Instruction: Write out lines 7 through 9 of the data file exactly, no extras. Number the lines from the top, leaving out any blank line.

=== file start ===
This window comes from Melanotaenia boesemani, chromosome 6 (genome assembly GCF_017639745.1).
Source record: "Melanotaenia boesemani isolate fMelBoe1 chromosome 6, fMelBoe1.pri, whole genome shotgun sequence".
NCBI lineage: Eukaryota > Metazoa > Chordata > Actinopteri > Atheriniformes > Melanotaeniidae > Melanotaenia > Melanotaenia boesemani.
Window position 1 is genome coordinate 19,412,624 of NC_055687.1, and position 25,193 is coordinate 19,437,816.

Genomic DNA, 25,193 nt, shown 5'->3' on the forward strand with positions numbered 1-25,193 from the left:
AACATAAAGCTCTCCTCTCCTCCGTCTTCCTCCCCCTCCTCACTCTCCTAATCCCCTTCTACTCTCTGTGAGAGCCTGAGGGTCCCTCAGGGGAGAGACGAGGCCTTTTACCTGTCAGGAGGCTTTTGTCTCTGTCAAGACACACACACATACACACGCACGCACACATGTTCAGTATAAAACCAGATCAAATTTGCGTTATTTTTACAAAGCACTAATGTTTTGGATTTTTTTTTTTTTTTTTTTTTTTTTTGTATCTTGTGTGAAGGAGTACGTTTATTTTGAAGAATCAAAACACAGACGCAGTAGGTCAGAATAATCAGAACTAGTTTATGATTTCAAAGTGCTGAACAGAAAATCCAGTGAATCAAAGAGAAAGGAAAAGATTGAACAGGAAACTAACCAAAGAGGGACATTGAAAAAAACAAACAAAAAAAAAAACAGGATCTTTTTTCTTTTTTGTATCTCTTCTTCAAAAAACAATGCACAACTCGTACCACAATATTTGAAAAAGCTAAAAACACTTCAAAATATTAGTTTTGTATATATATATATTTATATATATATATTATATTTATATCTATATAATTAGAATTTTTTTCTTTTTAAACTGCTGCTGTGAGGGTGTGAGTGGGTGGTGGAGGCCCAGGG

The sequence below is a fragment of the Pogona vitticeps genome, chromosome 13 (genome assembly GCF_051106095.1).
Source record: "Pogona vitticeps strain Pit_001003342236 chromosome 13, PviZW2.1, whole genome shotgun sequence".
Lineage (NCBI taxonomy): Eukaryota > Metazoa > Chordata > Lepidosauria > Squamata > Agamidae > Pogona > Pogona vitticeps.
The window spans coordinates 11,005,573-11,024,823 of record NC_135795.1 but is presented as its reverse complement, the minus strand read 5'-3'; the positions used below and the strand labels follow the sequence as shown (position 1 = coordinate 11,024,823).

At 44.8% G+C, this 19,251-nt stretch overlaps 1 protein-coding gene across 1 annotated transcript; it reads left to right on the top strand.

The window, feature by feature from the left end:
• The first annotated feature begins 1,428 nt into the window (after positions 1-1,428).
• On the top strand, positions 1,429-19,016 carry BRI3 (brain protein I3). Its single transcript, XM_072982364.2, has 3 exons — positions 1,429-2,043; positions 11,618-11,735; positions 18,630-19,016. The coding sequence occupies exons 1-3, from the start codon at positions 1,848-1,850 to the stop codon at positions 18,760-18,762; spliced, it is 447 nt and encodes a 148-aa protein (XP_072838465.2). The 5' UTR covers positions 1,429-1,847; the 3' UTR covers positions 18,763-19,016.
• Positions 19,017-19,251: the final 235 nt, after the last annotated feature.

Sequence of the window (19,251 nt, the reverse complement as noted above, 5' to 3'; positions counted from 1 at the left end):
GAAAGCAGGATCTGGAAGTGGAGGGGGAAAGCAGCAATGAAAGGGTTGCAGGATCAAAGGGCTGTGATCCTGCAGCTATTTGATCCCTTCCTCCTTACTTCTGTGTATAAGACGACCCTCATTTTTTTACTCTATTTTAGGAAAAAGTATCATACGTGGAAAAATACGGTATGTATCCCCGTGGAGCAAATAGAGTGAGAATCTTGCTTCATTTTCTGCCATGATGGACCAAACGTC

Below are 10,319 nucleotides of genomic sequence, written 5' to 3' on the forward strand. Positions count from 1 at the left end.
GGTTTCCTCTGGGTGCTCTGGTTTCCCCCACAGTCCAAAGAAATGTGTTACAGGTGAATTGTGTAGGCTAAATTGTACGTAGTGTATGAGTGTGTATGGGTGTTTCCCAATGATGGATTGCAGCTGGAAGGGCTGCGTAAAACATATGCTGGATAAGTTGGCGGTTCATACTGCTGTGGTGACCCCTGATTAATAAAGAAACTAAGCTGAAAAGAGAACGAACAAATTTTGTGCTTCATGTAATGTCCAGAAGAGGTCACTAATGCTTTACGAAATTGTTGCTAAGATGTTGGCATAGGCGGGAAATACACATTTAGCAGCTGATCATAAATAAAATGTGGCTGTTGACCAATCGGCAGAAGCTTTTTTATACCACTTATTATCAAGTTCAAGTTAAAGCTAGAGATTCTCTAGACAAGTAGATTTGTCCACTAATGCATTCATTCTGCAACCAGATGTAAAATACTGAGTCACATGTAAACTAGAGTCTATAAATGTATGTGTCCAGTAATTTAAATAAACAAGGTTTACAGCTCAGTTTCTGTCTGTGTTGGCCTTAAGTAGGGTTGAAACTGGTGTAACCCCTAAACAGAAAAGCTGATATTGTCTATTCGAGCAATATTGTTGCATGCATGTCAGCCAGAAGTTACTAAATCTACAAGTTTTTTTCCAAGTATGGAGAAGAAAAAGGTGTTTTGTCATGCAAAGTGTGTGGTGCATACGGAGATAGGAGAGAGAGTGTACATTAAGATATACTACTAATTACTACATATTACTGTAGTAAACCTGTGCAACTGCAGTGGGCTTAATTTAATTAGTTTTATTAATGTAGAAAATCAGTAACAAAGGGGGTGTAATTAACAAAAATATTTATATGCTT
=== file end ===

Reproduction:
The sequence below is a fragment of the Pogona vitticeps genome, chromosome 13 (genome assembly GCF_051106095.1).
Source record: "Pogona vitticeps strain Pit_001003342236 chromosome 13, PviZW2.1, whole genome shotgun sequence".
Lineage (NCBI taxonomy): Eukaryota > Metazoa > Chordata > Lepidosauria > Squamata > Agamidae > Pogona > Pogona vitticeps.